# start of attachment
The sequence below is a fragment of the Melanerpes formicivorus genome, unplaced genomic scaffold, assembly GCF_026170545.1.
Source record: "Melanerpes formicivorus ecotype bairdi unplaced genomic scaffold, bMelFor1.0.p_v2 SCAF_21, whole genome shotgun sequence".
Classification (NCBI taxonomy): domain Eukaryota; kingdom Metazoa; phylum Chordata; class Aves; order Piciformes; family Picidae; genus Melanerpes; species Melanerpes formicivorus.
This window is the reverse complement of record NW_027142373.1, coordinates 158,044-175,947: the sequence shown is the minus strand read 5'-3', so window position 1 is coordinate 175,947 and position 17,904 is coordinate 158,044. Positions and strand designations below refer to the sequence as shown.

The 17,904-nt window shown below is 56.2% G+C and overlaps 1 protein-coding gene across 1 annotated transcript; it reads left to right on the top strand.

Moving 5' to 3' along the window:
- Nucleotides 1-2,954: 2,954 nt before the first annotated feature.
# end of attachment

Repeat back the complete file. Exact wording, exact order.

The sequence below is a fragment of the Melanerpes formicivorus genome, unplaced genomic scaffold, assembly GCF_026170545.1.
Source record: "Melanerpes formicivorus ecotype bairdi unplaced genomic scaffold, bMelFor1.0.p_v2 SCAF_21, whole genome shotgun sequence".
Classification (NCBI taxonomy): domain Eukaryota; kingdom Metazoa; phylum Chordata; class Aves; order Piciformes; family Picidae; genus Melanerpes; species Melanerpes formicivorus.
This window is the reverse complement of record NW_027142373.1, coordinates 158,044-175,947: the sequence shown is the minus strand read 5'-3', so window position 1 is coordinate 175,947 and position 17,904 is coordinate 158,044. Positions and strand designations below refer to the sequence as shown.

The 17,904-nt window shown below is 56.2% G+C and overlaps 1 protein-coding gene across 1 annotated transcript; it reads left to right on the top strand.

Moving 5' to 3' along the window:
- Nucleotides 1-2,954: 2,954 nt before the first annotated feature.